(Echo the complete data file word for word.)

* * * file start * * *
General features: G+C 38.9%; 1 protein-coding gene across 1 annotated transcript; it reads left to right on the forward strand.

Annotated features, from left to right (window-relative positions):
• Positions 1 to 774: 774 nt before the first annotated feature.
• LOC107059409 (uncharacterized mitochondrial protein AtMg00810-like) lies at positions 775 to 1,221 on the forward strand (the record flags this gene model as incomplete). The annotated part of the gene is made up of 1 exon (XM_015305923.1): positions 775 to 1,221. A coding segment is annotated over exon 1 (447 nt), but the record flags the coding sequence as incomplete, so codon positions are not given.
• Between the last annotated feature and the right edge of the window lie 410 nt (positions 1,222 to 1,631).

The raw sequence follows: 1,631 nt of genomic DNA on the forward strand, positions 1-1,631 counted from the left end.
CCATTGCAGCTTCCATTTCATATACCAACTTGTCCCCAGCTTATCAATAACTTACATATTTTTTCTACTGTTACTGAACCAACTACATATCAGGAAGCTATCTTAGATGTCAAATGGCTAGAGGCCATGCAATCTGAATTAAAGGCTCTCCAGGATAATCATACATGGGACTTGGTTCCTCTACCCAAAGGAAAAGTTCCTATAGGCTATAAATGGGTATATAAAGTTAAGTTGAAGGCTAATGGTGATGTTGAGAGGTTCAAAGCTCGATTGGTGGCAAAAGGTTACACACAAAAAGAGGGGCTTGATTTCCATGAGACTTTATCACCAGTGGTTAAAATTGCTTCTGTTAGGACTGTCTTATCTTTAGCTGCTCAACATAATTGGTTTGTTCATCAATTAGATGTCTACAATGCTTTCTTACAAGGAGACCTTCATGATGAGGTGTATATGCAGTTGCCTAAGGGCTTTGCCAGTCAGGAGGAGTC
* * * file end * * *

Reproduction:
General features: G+C 38.9%; 1 protein-coding gene across 1 annotated transcript; it reads left to right on the forward strand.

Annotated features, from left to right (window-relative positions):
• Positions 1 to 774: 774 nt before the first annotated feature.
• LOC107059409 (uncharacterized mitochondrial protein AtMg00810-like) lies at positions 775 to 1,221 on the forward strand (the record flags this gene model as incomplete). The annotated part of the gene is made up of 1 exon (XM_015305923.1): positions 775 to 1,221. A coding segment is annotated over exon 1 (447 nt), but the record flags the coding sequence as incomplete, so codon positions are not given.
• Between the last annotated feature and the right edge of the window lie 410 nt (positions 1,222 to 1,631).

The raw sequence follows: 1,631 nt of genomic DNA on the forward strand, positions 1-1,631 counted from the left end.
CCATTGCAGCTTCCATTTCATATACCAACTTGTCCCCAGCTTATCAATAACTTACATATTTTTTCTACTGTTACTGAACCAACTACATATCAGGAAGCTATCTTAGATGTCAAATGGCTAGAGGCCATGCAATCTGAATTAAAGGCTCTCCAGGATAATCATACATGGGACTTGGTTCCTCTACCCAAAGGAAAAGTTCCTATAGGCTATAAATGGGTATATAAAGTTAAGTTGAAGGCTAATGGTGATGTTGAGAGGTTCAAAGCTCGATTGGTGGCAAAAGGTTACACACAAAAAGAGGGGCTTGATTTCCATGAGACTTTATCACCAGTGGTTAAAATTGCTTCTGTTAGGACTGTCTTATCTTTAGCTGCTCAACATAATTGGTTTGTTCATCAATTAGATGTCTACAATGCTTTCTTACAAGGAGACCTTCATGATGAGGTGTATATGCAGTTGCCTAAGGGCTTTGCCAGTCAGGAGGAGTC